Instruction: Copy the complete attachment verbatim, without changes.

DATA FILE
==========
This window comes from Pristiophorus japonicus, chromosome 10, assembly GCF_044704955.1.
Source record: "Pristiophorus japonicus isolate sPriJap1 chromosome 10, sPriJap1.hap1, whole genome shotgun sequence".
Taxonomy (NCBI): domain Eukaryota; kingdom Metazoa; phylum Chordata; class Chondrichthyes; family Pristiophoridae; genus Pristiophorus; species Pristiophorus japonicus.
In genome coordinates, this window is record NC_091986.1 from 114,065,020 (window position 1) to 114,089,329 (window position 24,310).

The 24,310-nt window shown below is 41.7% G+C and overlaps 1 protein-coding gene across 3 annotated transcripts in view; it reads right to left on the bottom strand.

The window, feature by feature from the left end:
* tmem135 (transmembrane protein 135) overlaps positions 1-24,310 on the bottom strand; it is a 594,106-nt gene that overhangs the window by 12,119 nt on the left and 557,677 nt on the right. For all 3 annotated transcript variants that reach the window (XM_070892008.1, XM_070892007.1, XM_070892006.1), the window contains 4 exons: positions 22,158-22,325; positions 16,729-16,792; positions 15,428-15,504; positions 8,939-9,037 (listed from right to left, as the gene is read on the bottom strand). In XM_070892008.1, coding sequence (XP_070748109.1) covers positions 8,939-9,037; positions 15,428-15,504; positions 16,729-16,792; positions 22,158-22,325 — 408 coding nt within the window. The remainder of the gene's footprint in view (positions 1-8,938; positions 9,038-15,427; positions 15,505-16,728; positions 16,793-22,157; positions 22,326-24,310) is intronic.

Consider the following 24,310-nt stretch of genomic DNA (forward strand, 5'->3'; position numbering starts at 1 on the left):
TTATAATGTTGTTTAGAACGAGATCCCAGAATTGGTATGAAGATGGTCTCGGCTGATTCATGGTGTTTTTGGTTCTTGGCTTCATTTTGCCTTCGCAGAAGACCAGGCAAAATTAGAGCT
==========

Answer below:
This window comes from Pristiophorus japonicus, chromosome 10, assembly GCF_044704955.1.
Source record: "Pristiophorus japonicus isolate sPriJap1 chromosome 10, sPriJap1.hap1, whole genome shotgun sequence".
Taxonomy (NCBI): domain Eukaryota; kingdom Metazoa; phylum Chordata; class Chondrichthyes; family Pristiophoridae; genus Pristiophorus; species Pristiophorus japonicus.
In genome coordinates, this window is record NC_091986.1 from 114,065,020 (window position 1) to 114,089,329 (window position 24,310).

The 24,310-nt window shown below is 41.7% G+C and overlaps 1 protein-coding gene across 3 annotated transcripts in view; it reads right to left on the bottom strand.

The window, feature by feature from the left end:
* tmem135 (transmembrane protein 135) overlaps positions 1-24,310 on the bottom strand; it is a 594,106-nt gene that overhangs the window by 12,119 nt on the left and 557,677 nt on the right. For all 3 annotated transcript variants that reach the window (XM_070892008.1, XM_070892007.1, XM_070892006.1), the window contains 4 exons: positions 22,158-22,325; positions 16,729-16,792; positions 15,428-15,504; positions 8,939-9,037 (listed from right to left, as the gene is read on the bottom strand). In XM_070892008.1, coding sequence (XP_070748109.1) covers positions 8,939-9,037; positions 15,428-15,504; positions 16,729-16,792; positions 22,158-22,325 — 408 coding nt within the window. The remainder of the gene's footprint in view (positions 1-8,938; positions 9,038-15,427; positions 15,505-16,728; positions 16,793-22,157; positions 22,326-24,310) is intronic.

Consider the following 24,310-nt stretch of genomic DNA (forward strand, 5'->3'; position numbering starts at 1 on the left):
TTATAATGTTGTTTAGAACGAGATCCCAGAATTGGTATGAAGATGGTCTCGGCTGATTCATGGTGTTTTTGGTTCTTGGCTTCATTTTGCCTTCGCAGAAGACCAGGCAAAATTAGAGCT